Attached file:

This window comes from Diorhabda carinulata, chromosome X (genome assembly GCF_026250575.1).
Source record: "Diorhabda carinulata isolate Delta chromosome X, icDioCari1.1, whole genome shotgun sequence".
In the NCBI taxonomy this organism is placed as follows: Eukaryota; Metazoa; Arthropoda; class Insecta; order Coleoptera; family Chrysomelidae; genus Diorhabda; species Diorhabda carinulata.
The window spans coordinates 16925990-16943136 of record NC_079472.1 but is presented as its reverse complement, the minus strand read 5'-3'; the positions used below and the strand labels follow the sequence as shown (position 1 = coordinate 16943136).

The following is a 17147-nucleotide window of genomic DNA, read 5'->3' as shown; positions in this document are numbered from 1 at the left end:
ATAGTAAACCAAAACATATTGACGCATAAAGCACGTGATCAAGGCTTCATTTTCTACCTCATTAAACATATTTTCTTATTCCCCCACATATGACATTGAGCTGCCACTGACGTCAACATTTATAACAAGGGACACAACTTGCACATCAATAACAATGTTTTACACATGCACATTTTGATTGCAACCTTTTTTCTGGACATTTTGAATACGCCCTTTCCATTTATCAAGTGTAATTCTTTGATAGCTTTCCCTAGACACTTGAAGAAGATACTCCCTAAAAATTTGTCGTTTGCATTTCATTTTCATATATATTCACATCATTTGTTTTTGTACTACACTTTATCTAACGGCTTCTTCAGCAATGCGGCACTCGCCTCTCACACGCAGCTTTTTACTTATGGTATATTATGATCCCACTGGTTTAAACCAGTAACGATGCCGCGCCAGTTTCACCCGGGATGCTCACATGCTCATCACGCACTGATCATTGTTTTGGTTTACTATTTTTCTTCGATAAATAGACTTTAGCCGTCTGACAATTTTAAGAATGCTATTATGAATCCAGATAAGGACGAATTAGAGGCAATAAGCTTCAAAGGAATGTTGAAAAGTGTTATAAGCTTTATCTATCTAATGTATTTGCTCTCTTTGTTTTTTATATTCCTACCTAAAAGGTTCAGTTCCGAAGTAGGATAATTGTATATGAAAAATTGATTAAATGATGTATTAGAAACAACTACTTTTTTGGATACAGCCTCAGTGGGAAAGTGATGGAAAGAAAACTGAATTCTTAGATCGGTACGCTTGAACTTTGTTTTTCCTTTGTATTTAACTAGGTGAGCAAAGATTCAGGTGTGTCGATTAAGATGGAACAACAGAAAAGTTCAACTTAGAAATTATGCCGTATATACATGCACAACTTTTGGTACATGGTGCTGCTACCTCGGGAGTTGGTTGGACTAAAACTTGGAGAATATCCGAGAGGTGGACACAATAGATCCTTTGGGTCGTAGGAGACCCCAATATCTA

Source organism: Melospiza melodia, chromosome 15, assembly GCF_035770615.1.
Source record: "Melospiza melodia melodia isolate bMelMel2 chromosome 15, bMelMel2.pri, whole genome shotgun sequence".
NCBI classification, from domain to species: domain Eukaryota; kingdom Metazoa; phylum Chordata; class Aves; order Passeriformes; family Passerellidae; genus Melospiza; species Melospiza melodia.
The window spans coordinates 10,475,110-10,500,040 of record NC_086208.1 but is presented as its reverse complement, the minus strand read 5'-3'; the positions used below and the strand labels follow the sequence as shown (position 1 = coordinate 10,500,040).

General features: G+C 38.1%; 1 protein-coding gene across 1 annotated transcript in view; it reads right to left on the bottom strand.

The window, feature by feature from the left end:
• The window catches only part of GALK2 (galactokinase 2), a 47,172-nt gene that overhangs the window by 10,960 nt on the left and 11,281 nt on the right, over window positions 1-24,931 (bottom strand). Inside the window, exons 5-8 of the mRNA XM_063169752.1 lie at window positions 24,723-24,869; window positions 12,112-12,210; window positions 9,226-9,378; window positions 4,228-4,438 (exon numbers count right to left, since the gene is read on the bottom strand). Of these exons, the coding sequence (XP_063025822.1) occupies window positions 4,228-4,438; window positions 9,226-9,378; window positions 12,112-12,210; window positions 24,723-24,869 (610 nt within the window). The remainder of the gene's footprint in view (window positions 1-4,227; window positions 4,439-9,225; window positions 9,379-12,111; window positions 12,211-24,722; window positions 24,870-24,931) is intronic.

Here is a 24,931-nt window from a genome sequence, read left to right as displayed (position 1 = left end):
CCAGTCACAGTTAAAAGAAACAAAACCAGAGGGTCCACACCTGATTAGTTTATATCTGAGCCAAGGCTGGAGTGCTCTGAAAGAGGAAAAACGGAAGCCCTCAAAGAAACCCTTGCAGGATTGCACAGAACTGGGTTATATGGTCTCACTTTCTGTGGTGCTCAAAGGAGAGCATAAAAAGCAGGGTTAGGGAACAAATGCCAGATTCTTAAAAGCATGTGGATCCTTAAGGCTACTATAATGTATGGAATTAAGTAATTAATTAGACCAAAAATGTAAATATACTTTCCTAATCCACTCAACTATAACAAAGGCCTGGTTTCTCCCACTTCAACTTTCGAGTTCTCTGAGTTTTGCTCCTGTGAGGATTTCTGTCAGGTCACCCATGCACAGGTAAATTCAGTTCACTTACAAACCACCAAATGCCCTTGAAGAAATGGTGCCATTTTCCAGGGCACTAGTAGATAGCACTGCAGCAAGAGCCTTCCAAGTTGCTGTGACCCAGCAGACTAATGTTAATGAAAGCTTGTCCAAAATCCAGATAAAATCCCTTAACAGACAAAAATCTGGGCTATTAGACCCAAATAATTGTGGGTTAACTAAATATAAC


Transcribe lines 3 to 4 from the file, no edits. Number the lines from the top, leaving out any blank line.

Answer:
In the NCBI taxonomy this organism is placed as follows: Eukaryota; Metazoa; Arthropoda; class Insecta; order Coleoptera; family Chrysomelidae; genus Diorhabda; species Diorhabda carinulata.
The window spans coordinates 16925990-16943136 of record NC_079472.1 but is presented as its reverse complement, the minus strand read 5'-3'; the positions used below and the strand labels follow the sequence as shown (position 1 = coordinate 16943136).